In 10 years or so, people will be using head-mounted displays that project 3D images that you can interact with in actual space.

It's going to be a huge leap over the flat-screen computing that we've all become used to over the past 30 years. It's so much obviously better that once people try it, there will be no going back.

This was the second time in two months that I felt as if I were glancing into the future. The first was when I tried on the latest version of the Oculus Rift, Facebook's virtual-reality headset. It reminded me of that "wow" feeling I had the first time I tried an iPhone back in 2007.

HoloLens and Oculus are similar but distinct. Oculus Rift is virtual reality, which means the image seems to surround you entirely, and you don't see any part of the real world.

HoloLens is augmented reality, which means it projects images on top of the real world.
(It doesn't really project holograms everybody can see — to see the images, you need to be wearing the headset or looking at a computer display of what the viewer is seeing.) The goggles, or glasses, are translucent. It's a little like Google Glass but with actual glass and much more immersive.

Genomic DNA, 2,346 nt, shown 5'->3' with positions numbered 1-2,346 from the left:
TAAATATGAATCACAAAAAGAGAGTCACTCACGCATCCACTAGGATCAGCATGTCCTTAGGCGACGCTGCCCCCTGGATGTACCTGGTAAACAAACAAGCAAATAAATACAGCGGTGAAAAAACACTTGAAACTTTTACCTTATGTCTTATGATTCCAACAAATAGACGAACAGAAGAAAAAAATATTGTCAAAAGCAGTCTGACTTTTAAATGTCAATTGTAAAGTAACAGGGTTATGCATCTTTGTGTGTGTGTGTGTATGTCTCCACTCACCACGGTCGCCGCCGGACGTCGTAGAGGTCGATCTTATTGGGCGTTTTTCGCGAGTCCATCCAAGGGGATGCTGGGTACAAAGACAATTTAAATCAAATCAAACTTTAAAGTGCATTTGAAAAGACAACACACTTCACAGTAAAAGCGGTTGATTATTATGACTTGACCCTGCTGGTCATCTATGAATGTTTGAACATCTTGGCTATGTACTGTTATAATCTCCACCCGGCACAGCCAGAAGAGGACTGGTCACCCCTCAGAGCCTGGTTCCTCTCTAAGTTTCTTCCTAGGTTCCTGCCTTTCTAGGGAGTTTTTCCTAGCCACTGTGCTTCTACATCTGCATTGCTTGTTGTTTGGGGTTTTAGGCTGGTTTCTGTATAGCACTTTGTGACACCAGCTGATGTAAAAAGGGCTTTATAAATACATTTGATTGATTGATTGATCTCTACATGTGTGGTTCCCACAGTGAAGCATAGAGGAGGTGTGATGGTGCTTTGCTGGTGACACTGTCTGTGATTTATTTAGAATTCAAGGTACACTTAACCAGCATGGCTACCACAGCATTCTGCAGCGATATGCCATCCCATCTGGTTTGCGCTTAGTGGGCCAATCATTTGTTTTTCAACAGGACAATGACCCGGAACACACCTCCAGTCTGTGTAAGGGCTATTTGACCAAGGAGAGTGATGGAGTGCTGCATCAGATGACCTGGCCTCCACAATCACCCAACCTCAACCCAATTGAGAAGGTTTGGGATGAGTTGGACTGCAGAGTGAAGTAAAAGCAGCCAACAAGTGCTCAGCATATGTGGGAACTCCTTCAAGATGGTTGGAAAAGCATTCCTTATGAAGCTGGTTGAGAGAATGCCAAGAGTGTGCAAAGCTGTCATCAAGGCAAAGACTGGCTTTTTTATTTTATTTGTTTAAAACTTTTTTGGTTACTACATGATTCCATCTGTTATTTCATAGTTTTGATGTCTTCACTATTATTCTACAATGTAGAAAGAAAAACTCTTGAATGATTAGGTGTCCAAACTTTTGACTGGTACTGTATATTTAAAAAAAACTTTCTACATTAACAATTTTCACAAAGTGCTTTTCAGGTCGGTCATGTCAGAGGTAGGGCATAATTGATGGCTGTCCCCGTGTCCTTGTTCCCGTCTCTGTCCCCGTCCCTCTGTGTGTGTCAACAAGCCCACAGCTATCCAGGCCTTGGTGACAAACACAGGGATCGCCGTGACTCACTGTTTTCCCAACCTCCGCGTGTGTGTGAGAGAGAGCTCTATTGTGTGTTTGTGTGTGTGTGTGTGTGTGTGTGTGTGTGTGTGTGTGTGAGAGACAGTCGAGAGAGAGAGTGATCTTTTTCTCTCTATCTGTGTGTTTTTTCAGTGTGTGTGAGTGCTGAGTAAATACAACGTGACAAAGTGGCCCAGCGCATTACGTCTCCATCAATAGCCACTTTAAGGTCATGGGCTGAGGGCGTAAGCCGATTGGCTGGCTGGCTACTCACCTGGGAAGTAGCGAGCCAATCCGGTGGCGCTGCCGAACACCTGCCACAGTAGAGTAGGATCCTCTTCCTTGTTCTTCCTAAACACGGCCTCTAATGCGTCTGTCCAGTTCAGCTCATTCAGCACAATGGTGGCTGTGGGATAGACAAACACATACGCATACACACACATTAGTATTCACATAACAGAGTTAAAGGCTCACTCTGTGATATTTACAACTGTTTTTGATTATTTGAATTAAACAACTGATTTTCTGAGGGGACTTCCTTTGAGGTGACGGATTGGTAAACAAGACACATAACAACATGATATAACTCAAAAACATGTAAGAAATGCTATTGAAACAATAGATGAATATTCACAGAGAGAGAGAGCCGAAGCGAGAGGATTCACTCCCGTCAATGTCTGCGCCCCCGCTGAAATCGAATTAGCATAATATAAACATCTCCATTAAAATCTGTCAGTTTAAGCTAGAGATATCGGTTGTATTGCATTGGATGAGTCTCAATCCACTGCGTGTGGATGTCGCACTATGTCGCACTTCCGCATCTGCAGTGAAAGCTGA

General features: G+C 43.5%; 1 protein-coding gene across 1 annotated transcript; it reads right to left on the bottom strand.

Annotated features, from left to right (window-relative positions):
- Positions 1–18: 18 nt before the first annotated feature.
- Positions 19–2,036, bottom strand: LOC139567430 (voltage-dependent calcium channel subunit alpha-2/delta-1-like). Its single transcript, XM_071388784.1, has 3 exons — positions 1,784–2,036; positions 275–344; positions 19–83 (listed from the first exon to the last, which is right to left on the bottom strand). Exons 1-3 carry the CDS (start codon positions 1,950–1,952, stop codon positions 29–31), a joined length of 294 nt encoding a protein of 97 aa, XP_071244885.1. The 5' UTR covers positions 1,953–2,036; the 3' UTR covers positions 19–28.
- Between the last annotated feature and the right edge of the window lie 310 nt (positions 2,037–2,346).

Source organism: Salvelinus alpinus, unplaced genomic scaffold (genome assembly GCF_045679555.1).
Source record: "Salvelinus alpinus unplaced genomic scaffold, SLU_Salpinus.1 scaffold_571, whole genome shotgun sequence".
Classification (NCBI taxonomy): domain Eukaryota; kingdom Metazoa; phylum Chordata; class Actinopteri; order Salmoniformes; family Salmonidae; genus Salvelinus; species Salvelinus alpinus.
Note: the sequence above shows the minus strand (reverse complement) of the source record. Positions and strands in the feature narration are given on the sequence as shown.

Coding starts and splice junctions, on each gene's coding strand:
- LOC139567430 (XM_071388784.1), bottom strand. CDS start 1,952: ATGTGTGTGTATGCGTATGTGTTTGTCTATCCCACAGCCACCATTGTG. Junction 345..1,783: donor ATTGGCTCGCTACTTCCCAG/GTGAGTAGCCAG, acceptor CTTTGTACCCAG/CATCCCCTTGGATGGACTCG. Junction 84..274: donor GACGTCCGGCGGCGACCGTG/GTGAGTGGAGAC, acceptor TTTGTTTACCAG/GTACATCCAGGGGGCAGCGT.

New research links gesture and language learning - but if we think about how we think it may seem obvious that learning is enable when we can ‘grapple’ with what we are trying to learn. The close coordination between hand-eye (hand-mind) should make it obvious that speaking with gesture is like virtually playing with our speech-thoughts.
Learning with all the senses: Movements and images facilitate vocabulary learning
Scientists from the Max Planck Institute for Human Cognitive and Brain Sciences in Leipzig have used Vimmish, an artificial language specifically developed for scientific research, to study how people can best memorise foreign-language terms.